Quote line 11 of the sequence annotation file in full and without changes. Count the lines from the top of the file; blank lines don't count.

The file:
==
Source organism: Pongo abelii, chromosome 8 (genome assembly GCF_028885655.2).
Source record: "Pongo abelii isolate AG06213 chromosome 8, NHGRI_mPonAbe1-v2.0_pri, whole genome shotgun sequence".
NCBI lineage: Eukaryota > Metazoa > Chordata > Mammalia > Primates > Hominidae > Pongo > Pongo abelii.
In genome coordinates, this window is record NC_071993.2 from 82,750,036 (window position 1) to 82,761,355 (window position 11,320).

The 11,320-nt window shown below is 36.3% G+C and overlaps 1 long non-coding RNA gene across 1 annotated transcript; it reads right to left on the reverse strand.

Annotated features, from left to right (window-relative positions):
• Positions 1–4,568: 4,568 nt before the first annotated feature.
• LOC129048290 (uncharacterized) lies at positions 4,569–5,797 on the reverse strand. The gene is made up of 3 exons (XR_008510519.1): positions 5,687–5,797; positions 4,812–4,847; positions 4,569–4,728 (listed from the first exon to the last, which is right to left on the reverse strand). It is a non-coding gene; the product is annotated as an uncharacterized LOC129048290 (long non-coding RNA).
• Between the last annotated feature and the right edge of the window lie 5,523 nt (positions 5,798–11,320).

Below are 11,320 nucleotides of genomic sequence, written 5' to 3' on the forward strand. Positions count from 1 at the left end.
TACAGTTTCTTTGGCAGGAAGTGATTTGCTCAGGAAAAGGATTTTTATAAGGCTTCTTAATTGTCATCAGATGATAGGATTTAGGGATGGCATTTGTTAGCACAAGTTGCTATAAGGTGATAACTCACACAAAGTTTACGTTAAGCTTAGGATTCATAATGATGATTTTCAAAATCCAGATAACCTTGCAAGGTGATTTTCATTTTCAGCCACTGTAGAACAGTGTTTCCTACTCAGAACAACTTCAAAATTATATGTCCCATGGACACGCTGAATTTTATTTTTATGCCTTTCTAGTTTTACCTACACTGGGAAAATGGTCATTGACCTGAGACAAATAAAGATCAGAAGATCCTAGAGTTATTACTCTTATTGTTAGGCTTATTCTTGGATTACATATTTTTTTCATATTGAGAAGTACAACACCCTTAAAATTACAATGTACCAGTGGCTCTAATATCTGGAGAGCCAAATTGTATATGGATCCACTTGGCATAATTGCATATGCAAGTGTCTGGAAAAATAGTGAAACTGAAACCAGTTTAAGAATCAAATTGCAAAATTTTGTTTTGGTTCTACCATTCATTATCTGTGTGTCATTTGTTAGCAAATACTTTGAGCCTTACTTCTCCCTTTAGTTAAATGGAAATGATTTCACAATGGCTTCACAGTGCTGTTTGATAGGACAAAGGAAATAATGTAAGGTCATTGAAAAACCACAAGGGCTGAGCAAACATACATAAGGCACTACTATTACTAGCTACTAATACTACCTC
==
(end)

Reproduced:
TACAGTTTCTTTGGCAGGAAGTGATTTGCTCAGGAAAAGGATTTTTATAAGGCTTCTTAATTGTCATCAGATGATAGGATTTAGGGATGGCATTTGTTAGCACAAGTTGCTATAAGGTGATAACTCACACAAAGTTTACGTTAAGCTTAGGATTCATAATGATGATTTTCAAAATCCAGATAACCTTGCAAGGTGATTTTCATTTTCAGCCACTGTAGAACAGTGTTTCCTACTCAGAACAACTTCAAAATTATATGTCCCATGGACACGCTGAATTTTATTTTTATGCCTTTCTAGTTTTACCTACACTGGGAAAATGGTCATTGACCTGAGACAAATAAAGATCAGAAGATCCTAGAGTTATTACTCTTATTGTTAGGCTTATTCTTGGATTACATATTTTTTTCATATTGAGAAGTACAACACCCTTAAAATTACAATGTACCAGTGGCTCTAATATCTGGAGAGCCAAATTGTATATGGATCCACTTGGCATAATTGCATATGCAAGTGTCTGGAAAAATAGTGAAACTGAAACCAGTTTAAGAATCAAATTGCAAAATTTTGTTTTGGTTCTACCATTCATTATCTGTGTGTCATTTGTTAGCAAATACTTTGAGCCTTACTTCTCCCTTTAGTTAAATGGAAATGATTTCACAATGGCTTCACAGTGCTGTTTGATAGGACAAAGGAAATAATGTAAGGTCATTGAAAAACCACAAGGGCTGAGCAAACATACATAAGGCACTACTATTACTAGCTACTAATACTACCTC